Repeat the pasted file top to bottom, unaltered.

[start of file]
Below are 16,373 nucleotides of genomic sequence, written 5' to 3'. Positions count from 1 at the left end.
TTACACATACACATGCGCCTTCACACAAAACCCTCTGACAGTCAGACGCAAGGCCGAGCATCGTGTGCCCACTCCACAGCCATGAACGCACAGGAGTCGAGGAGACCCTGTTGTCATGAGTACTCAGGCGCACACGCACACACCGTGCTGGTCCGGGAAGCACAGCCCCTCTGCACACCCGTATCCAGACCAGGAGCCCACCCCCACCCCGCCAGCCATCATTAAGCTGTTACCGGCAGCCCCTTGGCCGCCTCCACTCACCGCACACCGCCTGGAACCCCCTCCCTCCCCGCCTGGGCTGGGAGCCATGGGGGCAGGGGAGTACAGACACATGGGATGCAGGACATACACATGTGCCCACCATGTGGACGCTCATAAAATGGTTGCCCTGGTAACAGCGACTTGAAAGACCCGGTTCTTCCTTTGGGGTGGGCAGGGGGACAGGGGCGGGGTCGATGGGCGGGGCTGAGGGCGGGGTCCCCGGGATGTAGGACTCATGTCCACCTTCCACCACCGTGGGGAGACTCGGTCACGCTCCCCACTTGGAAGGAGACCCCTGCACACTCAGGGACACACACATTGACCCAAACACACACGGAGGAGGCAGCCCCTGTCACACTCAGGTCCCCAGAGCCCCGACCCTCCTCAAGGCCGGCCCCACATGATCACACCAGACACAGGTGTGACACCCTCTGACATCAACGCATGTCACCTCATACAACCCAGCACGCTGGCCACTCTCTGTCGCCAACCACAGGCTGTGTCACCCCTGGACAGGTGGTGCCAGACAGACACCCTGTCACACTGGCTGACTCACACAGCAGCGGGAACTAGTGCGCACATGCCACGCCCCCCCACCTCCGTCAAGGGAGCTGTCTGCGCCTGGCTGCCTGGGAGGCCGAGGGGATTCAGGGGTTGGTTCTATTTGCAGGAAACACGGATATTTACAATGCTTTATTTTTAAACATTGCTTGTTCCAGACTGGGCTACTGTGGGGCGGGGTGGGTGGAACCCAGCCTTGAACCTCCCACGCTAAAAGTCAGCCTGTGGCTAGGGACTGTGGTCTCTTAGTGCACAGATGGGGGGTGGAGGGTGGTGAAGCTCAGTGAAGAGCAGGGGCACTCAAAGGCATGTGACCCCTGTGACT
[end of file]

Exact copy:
Below are 16,373 nucleotides of genomic sequence, written 5' to 3'. Positions count from 1 at the left end.
TTACACATACACATGCGCCTTCACACAAAACCCTCTGACAGTCAGACGCAAGGCCGAGCATCGTGTGCCCACTCCACAGCCATGAACGCACAGGAGTCGAGGAGACCCTGTTGTCATGAGTACTCAGGCGCACACGCACACACCGTGCTGGTCCGGGAAGCACAGCCCCTCTGCACACCCGTATCCAGACCAGGAGCCCACCCCCACCCCGCCAGCCATCATTAAGCTGTTACCGGCAGCCCCTTGGCCGCCTCCACTCACCGCACACCGCCTGGAACCCCCTCCCTCCCCGCCTGGGCTGGGAGCCATGGGGGCAGGGGAGTACAGACACATGGGATGCAGGACATACACATGTGCCCACCATGTGGACGCTCATAAAATGGTTGCCCTGGTAACAGCGACTTGAAAGACCCGGTTCTTCCTTTGGGGTGGGCAGGGGGACAGGGGCGGGGTCGATGGGCGGGGCTGAGGGCGGGGTCCCCGGGATGTAGGACTCATGTCCACCTTCCACCACCGTGGGGAGACTCGGTCACGCTCCCCACTTGGAAGGAGACCCCTGCACACTCAGGGACACACACATTGACCCAAACACACACGGAGGAGGCAGCCCCTGTCACACTCAGGTCCCCAGAGCCCCGACCCTCCTCAAGGCCGGCCCCACATGATCACACCAGACACAGGTGTGACACCCTCTGACATCAACGCATGTCACCTCATACAACCCAGCACGCTGGCCACTCTCTGTCGCCAACCACAGGCTGTGTCACCCCTGGACAGGTGGTGCCAGACAGACACCCTGTCACACTGGCTGACTCACACAGCAGCGGGAACTAGTGCGCACATGCCACGCCCCCCCACCTCCGTCAAGGGAGCTGTCTGCGCCTGGCTGCCTGGGAGGCCGAGGGGATTCAGGGGTTGGTTCTATTTGCAGGAAACACGGATATTTACAATGCTTTATTTTTAAACATTGCTTGTTCCAGACTGGGCTACTGTGGGGCGGGGTGGGTGGAACCCAGCCTTGAACCTCCCACGCTAAAAGTCAGCCTGTGGCTAGGGACTGTGGTCTCTTAGTGCACAGATGGGGGGTGGAGGGTGGTGAAGCTCAGTGAAGAGCAGGGGCACTCAAAGGCATGTGACCCCTGTGACT